Cutting through the rain and darkness, I write this week’s entry aboard a train home to New York City from Philadelphia.  In Philly this weekend I was lucky to view and be inspired by the “Van Gogh Up Close” exhibit at the Philadelphia Museum of Art.

Prior to this weekend, I knew very little about Vincent Van Gogh.  My knowledge was pretty much limited to Starry Night and that self-portrait of him with a cut-off ear. Saturday afternoon, I was happy to learn more about Van Gogh’s interesting life.  Here are some tid-bits for background:

1)   His entire painting career lasted only 10 years

2)   He died at the age of 37 from a gunshot wound (believed to be self-inflicted)

3)   Van Gogh died poor and sold only one painting during his lifetime

4)   In 1889, one year before his death Van Gogh committed himself to an asylum, where he painted many of his most famous works

Beyond these facts – the exhibit promoted a narrative on Van Gogh’s tortured psyche.  Throughout his life he suffered from mental problems, which manifested themselves interestingly in his paintings.  The one theme I enjoyed most was Van Gogh’s treatment of the horizon line.  Toward the beginning of his career Van Gogh painted pictures where the horizon was about half way down the canvas – the composition consisting of half sky and half land.  As he plunged into the depth of mental illness, the horizon line in his paintings crept higher and higher, as if the artist’s view paned downward as he hunched over with depression.  Around 1887, the paintings of many garden scenes saw the horizon disappear altogether – the subject of the painting focused squarely on the ground with no sky in sight.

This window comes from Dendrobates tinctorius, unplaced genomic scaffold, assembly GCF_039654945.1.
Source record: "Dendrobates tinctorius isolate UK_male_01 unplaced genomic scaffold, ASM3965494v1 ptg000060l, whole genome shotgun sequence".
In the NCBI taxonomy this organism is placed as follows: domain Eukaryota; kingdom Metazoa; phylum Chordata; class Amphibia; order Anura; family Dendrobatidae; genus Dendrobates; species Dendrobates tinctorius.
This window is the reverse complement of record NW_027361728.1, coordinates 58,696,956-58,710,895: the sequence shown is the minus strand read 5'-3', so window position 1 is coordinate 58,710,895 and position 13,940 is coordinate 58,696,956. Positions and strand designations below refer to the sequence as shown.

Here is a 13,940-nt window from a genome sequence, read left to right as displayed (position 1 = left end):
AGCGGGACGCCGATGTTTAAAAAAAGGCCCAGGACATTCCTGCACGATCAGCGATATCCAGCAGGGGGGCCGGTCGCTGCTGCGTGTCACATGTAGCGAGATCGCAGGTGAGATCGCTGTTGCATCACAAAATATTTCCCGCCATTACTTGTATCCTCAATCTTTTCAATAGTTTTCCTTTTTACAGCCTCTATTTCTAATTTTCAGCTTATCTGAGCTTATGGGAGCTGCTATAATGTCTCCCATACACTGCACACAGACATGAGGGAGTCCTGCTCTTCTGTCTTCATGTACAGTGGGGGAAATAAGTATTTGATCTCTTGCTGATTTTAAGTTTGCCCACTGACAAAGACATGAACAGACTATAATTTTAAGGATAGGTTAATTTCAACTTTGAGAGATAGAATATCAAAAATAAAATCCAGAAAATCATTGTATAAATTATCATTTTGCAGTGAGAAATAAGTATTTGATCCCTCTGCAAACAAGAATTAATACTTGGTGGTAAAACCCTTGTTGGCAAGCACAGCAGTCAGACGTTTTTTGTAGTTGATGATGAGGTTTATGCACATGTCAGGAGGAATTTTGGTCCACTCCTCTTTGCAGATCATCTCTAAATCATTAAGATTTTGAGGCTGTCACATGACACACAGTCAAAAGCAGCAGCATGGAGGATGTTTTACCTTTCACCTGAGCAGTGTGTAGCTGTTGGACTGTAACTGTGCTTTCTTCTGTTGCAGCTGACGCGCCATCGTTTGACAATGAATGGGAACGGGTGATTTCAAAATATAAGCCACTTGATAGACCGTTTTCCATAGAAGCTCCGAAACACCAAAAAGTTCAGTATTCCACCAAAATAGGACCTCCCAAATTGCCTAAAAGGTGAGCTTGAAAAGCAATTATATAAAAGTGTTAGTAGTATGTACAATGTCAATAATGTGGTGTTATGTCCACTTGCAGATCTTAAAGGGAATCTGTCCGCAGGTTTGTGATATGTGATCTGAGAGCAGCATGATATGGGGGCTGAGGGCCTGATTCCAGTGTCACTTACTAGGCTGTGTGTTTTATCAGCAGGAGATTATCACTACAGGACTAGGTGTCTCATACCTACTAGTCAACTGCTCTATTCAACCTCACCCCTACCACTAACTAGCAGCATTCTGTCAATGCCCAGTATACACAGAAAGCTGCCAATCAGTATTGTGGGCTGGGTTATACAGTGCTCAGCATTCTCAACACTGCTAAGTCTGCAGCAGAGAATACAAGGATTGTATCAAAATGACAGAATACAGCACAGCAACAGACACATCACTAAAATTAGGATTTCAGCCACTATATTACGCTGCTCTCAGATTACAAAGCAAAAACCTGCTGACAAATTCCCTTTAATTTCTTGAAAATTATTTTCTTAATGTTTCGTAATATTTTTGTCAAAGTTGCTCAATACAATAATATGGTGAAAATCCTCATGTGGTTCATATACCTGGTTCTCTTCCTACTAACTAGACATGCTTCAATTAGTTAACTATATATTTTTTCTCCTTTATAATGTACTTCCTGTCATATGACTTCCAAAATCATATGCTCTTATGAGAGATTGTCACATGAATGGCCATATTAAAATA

Aside from the symbolic rising horizon line, Van Gogh’s paintings remarkably showed few signs of his mental illness.  In fact – Van Gogh frequently depicted visibly upbeat and happy scenes.  Hay bails set out in a field that appear to waltz like ballroom dancers, still life paintings that stir with bursts life, beautiful orderly gardens and landscapes depicted with dreamy swirls of paint.  Upset and tortured in the physical world, it was as if Van Gogh tried to paint himself a dream-world where he could live happily and escape his troubles.

Shortly before he died, Van Gogh painted an unusual scene.  Tree branches and blossoms on a light blue sky.  The perspective puts the viewer lying on the grass – staring up into the sky on a clear spring day.  Van Gogh painted the picture for his Brother Theo, on the occasion of the birth of Theo’s first son – named Vincent in his honor.

Looking at the painting you have to wonder – did Van Gogh know his death was near?  Had he resigned his battle with the world and painted himself an escape?  Perhaps we’ll never know for sure.


Painting a Dreamy Escape